Announcement

Collapse
No announcement yet.

engine for a 2452 cruiser...-gctid403118

Collapse
X
 
  • Filter
  • Time
  • Show
Clear All
new posts

    engine for a 2452 cruiser...-gctid403118

    a few weeks ago my son came to visit me and i asked him to take my boat out for a few hours, since I can't use it. he and my grandsons thought it was a great idea. they took it out for sever hours and had a great time, so my son decided that he needed a cruiser. he already has a 17' lund fishing boat that he uses in walleye and bass tournaments. a cruiser he felt would allow him to take his sons fishing ion some of the larger lakes in the mid-west. he also wants to pull a tube and maybe some skiingas well.. he told one of his friends what he wanted to do and his friend came up with a 1993bay2452 , only problem, the engine has a window in #3 cylinder when you look at the side of the block you can see the small end of the rod and a boat load of aluminum, so the block is junk. I have a 5.7 gm truck engine in my garage which would be the most logical way to go, but my son came up with a new 4.3 v-6, that he would like to try. I know that the bay266 discovery is outfitted with a 4.3, so, my question is what sounds like the better way to go. I think my son realized that cruisers consume fuel compared to his mercury ob and thinks the 4.3 would be the better way to go, what do you guys think?

    regards, pat

    #2
    The 4.3 will be significantly under-powered. And that usually results in WORSE fuel economy. Everyone assumes a V8 uses more fuel, but that's only true if you run it at full throttle or if it's significantly bigger than the boat needs (a V8 in an 18-footer for example). You want a well-matched engine and hull pair, so that the cruise speed for the hull matches the cruise RPM for the engine. A V8 engine cruises best at 3600-3800 RPM and that coincides nicely with most cruisers in the 24-30 range having a hull that cruises best at 28-32 MPH.

    As far as buying a dead boat to fix, that's usually a losing proposition. Most people just can't fathom how much it ends up costing to fix up boats. I know, I've done a number of them. Everything takes twice as long as you predict and at least 50% more cash than estimated. There are a lot of perfectly good boats for good prices available these days. And if the boat has been sitting due to a dead engine, chances are there's a lot of neglect in a lot of other parts.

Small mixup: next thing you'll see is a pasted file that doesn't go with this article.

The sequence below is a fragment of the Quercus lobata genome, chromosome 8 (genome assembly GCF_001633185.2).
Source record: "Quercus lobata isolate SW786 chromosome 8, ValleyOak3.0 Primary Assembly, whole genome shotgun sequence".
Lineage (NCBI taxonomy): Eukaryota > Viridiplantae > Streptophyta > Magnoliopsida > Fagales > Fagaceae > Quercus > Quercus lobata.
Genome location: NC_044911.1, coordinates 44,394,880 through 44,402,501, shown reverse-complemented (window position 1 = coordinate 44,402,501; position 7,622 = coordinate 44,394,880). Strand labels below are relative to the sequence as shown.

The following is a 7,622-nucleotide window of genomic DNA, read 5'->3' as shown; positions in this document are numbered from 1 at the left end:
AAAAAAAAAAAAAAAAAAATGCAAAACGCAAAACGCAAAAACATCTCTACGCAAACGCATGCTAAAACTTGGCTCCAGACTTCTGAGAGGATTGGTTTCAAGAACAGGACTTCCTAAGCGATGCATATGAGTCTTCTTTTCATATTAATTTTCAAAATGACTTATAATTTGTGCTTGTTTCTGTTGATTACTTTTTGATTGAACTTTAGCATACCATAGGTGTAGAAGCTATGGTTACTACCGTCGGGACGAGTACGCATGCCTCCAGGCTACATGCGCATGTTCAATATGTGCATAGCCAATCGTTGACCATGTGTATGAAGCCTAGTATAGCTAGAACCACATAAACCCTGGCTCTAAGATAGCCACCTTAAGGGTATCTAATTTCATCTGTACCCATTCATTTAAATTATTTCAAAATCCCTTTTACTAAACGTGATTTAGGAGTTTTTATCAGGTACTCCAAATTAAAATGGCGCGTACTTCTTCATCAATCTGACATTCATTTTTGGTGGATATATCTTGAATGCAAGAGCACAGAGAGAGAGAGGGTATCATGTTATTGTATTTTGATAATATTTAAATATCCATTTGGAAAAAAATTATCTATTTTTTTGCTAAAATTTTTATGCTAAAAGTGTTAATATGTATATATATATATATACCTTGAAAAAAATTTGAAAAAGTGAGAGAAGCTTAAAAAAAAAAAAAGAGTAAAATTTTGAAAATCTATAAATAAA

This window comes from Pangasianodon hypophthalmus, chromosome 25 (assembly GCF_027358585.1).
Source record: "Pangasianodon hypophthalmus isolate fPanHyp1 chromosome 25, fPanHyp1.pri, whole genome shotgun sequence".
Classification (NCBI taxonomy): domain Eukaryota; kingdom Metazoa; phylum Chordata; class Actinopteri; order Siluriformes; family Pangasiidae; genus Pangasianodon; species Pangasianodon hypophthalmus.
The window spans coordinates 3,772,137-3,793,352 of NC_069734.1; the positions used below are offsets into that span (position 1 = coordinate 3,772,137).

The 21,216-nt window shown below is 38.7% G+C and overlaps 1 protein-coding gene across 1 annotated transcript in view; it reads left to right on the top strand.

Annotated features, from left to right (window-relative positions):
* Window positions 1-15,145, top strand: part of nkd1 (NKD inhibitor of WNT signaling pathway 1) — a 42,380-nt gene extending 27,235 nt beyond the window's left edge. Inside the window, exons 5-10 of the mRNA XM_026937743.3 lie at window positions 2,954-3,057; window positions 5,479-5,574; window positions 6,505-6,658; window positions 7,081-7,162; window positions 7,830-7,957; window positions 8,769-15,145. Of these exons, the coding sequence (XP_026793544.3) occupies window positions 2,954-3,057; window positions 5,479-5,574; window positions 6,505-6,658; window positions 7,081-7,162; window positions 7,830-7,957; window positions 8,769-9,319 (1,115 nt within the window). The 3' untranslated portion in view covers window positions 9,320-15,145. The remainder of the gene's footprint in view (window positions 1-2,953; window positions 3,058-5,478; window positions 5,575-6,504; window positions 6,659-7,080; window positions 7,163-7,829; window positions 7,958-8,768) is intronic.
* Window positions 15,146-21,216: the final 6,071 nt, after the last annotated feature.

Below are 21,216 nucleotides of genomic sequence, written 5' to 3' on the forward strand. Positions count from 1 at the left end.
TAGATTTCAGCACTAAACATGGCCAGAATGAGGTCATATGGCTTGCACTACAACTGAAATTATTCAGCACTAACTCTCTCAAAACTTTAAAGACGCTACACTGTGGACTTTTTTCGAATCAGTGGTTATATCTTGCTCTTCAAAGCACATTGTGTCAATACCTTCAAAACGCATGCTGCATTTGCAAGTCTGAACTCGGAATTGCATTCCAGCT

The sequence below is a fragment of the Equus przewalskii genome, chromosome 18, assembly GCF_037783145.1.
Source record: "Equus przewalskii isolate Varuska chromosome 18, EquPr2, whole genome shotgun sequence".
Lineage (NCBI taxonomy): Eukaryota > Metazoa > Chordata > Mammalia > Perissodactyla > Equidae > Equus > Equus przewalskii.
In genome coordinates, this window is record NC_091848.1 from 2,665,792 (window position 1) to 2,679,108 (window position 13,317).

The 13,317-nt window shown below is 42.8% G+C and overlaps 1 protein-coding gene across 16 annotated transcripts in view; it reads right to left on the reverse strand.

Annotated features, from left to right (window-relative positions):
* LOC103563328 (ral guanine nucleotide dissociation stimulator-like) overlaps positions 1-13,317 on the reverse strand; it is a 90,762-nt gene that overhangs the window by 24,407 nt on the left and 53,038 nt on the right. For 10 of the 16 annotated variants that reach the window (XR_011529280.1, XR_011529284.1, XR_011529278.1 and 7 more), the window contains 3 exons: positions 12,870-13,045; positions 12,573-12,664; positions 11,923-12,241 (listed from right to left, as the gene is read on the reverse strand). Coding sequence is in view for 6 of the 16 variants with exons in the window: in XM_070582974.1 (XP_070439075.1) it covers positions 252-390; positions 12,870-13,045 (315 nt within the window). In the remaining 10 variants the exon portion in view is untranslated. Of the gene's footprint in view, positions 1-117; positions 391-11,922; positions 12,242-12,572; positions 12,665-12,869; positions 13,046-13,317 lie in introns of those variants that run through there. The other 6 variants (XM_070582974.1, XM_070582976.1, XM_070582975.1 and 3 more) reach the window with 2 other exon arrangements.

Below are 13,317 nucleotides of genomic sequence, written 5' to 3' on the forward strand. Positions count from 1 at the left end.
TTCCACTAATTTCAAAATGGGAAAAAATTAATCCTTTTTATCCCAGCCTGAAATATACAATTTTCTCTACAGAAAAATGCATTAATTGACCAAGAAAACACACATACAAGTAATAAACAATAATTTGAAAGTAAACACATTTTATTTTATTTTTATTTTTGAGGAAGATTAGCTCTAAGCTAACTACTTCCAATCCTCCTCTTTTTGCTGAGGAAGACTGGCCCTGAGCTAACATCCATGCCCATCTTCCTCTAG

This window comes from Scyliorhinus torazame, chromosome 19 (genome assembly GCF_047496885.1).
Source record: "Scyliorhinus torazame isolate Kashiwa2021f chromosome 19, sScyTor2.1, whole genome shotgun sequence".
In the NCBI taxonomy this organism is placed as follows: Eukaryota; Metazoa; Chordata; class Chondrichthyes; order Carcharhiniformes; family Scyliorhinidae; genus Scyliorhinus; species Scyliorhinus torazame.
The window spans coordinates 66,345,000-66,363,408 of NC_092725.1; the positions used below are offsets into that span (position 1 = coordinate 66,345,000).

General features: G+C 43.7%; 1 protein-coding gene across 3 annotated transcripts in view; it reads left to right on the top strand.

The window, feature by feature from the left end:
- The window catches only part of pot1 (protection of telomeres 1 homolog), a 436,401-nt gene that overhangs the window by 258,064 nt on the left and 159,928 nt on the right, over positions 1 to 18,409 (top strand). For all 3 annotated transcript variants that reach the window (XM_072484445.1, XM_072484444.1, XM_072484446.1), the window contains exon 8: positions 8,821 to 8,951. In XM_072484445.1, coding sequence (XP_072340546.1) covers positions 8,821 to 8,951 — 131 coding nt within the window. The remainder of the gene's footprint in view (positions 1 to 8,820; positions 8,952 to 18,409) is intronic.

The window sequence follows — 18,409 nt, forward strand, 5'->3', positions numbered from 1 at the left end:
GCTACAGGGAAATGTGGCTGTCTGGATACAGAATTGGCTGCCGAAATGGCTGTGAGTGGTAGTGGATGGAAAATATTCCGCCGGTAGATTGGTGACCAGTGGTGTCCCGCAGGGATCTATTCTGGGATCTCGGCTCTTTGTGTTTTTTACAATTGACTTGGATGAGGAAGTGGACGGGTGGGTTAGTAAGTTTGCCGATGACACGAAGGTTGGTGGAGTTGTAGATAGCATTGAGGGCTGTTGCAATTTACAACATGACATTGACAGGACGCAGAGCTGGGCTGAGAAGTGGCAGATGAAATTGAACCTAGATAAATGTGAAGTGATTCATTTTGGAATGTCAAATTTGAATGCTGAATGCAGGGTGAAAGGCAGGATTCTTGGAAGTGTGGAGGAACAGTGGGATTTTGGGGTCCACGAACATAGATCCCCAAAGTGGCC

Comment


      #3
      Pat, if the boat was OEM with a 5.7L, and if he thinks that a 4.3L will get the hull up on step, yet reduce fuel consumption, I think that he'll be fooling himself.

      I would build the 5.7L and do so using the quench style combustion chamber arrangement.

      .
      Rick E. Gresham, Oregon
      2850 Bounty Sedan Flybridge model
      Twin 280 HP 5.7's w/ Closed Cooling
      Volvo Penta DuoProp Drives
      Kohler 4 CZ Gen Set

      Comment


        #4
        HeadinSouth wrote:
        ... I know that the bay266 discovery is outfitted with a 4.3...regards, pat
        Is the Discovery a semi-planing boat? That would explain the lower power requirement. You son's idea of a 4.3 is appealing, since lighter engines and more efficient outdrives are a modern solution. The problem is, you are probably not considering adding a dual-prop drive, for example. You would also need to think light, such as using minimum batteries and holding tanks (and passengers). Also using a prop that is geared toward leveraging power and lowering top end speed.

        I agree with the others that there is risk that a 4.3 is not enough power, especially with your current outdrive. Regarding the 5.7, it is not that much of a gas hog as far as boats go. For further discussion, could you post the weight of the boat you are talking about? Its all about weight.

        Comment


          #5
          HeadinSouth wrote:
          ... my son decided that he needed a cruiser. he already has a 17' lund fishing boat that he uses in walleye and bass tournaments. a cruiser he felt would allow him to take his sons fishing ion some of the larger lakes in the mid-west. he also wants to pull a tube and maybe some skiingas well ... I think my son realized that cruisers consume fuel compared to his mercury ob and thinks the 4.3 would be the better way to go, what do you guys think?